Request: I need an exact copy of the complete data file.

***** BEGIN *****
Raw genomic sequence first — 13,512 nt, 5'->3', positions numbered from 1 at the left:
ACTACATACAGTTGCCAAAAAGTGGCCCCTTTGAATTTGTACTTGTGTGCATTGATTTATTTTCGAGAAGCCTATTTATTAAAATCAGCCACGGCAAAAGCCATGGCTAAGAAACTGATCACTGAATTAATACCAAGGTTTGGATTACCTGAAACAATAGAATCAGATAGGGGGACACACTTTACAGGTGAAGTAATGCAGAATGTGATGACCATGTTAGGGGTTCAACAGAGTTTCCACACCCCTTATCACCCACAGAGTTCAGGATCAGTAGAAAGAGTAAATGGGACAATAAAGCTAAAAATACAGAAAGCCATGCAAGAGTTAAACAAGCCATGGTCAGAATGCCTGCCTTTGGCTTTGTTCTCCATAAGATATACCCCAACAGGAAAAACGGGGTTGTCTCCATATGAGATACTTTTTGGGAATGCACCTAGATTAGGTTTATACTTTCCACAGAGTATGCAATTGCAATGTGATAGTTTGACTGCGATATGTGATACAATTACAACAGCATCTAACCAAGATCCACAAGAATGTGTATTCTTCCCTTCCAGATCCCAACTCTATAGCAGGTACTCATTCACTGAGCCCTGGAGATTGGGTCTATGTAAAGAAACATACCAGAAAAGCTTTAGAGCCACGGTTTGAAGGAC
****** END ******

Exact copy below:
Raw genomic sequence first — 13,512 nt, 5'->3', positions numbered from 1 at the left:
ACTACATACAGTTGCCAAAAAGTGGCCCCTTTGAATTTGTACTTGTGTGCATTGATTTATTTTCGAGAAGCCTATTTATTAAAATCAGCCACGGCAAAAGCCATGGCTAAGAAACTGATCACTGAATTAATACCAAGGTTTGGATTACCTGAAACAATAGAATCAGATAGGGGGACACACTTTACAGGTGAAGTAATGCAGAATGTGATGACCATGTTAGGGGTTCAACAGAGTTTCCACACCCCTTATCACCCACAGAGTTCAGGATCAGTAGAAAGAGTAAATGGGACAATAAAGCTAAAAATACAGAAAGCCATGCAAGAGTTAAACAAGCCATGGTCAGAATGCCTGCCTTTGGCTTTGTTCTCCATAAGATATACCCCAACAGGAAAAACGGGGTTGTCTCCATATGAGATACTTTTTGGGAATGCACCTAGATTAGGTTTATACTTTCCACAGAGTATGCAATTGCAATGTGATAGTTTGACTGCGATATGTGATACAATTACAACAGCATCTAACCAAGATCCACAAGAATGTGTATTCTTCCCTTCCAGATCCCAACTCTATAGCAGGTACTCATTCACTGAGCCCTGGAGATTGGGTCTATGTAAAGAAACATACCAGAAAAGCTTTAGAGCCACGGTTTGAAGGAC